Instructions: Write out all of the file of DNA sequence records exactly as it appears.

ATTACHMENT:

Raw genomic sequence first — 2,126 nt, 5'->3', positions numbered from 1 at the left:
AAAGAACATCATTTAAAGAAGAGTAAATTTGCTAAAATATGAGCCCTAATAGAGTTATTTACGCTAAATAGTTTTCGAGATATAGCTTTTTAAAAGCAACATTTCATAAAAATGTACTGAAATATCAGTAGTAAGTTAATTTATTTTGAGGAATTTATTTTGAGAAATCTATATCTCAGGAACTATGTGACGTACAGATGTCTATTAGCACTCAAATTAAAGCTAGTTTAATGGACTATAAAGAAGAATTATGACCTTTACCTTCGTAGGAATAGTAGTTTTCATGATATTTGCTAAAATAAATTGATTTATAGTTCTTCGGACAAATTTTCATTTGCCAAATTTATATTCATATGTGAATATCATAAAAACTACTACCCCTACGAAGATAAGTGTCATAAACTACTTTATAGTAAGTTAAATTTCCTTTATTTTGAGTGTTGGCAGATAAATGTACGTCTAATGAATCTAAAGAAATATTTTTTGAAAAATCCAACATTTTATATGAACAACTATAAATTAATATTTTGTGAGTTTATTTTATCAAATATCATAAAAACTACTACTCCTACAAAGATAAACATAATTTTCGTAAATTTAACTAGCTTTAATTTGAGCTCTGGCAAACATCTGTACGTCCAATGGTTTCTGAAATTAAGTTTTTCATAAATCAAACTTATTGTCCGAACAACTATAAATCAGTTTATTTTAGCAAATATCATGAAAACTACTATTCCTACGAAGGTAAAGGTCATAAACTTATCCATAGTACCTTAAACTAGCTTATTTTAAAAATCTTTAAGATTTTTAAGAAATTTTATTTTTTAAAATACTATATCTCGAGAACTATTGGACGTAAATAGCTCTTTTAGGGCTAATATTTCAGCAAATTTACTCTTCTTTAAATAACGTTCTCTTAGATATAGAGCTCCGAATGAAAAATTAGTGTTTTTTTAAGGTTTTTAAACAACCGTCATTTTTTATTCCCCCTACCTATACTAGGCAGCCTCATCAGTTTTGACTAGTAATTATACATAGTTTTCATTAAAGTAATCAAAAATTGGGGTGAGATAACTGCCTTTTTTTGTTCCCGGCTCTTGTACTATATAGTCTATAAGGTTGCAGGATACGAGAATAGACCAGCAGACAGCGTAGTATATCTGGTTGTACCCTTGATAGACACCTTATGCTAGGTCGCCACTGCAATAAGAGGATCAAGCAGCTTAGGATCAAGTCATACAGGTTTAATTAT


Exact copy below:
Raw genomic sequence first — 2,126 nt, 5'->3', positions numbered from 1 at the left:
AAAGAACATCATTTAAAGAAGAGTAAATTTGCTAAAATATGAGCCCTAATAGAGTTATTTACGCTAAATAGTTTTCGAGATATAGCTTTTTAAAAGCAACATTTCATAAAAATGTACTGAAATATCAGTAGTAAGTTAATTTATTTTGAGGAATTTATTTTGAGAAATCTATATCTCAGGAACTATGTGACGTACAGATGTCTATTAGCACTCAAATTAAAGCTAGTTTAATGGACTATAAAGAAGAATTATGACCTTTACCTTCGTAGGAATAGTAGTTTTCATGATATTTGCTAAAATAAATTGATTTATAGTTCTTCGGACAAATTTTCATTTGCCAAATTTATATTCATATGTGAATATCATAAAAACTACTACCCCTACGAAGATAAGTGTCATAAACTACTTTATAGTAAGTTAAATTTCCTTTATTTTGAGTGTTGGCAGATAAATGTACGTCTAATGAATCTAAAGAAATATTTTTTGAAAAATCCAACATTTTATATGAACAACTATAAATTAATATTTTGTGAGTTTATTTTATCAAATATCATAAAAACTACTACTCCTACAAAGATAAACATAATTTTCGTAAATTTAACTAGCTTTAATTTGAGCTCTGGCAAACATCTGTACGTCCAATGGTTTCTGAAATTAAGTTTTTCATAAATCAAACTTATTGTCCGAACAACTATAAATCAGTTTATTTTAGCAAATATCATGAAAACTACTATTCCTACGAAGGTAAAGGTCATAAACTTATCCATAGTACCTTAAACTAGCTTATTTTAAAAATCTTTAAGATTTTTAAGAAATTTTATTTTTTAAAATACTATATCTCGAGAACTATTGGACGTAAATAGCTCTTTTAGGGCTAATATTTCAGCAAATTTACTCTTCTTTAAATAACGTTCTCTTAGATATAGAGCTCCGAATGAAAAATTAGTGTTTTTTTAAGGTTTTTAAACAACCGTCATTTTTTATTCCCCCTACCTATACTAGGCAGCCTCATCAGTTTTGACTAGTAATTATACATAGTTTTCATTAAAGTAATCAAAAATTGGGGTGAGATAACTGCCTTTTTTTGTTCCCGGCTCTTGTACTATATAGTCTATAAGGTTGCAGGATACGAGAATAGACCAGCAGACAGCGTAGTATATCTGGTTGTACCCTTGATAGACACCTTATGCTAGGTCGCCACTGCAATAAGAGGATCAAGCAGCTTAGGATCAAGTCATACAGGTTTAATTAT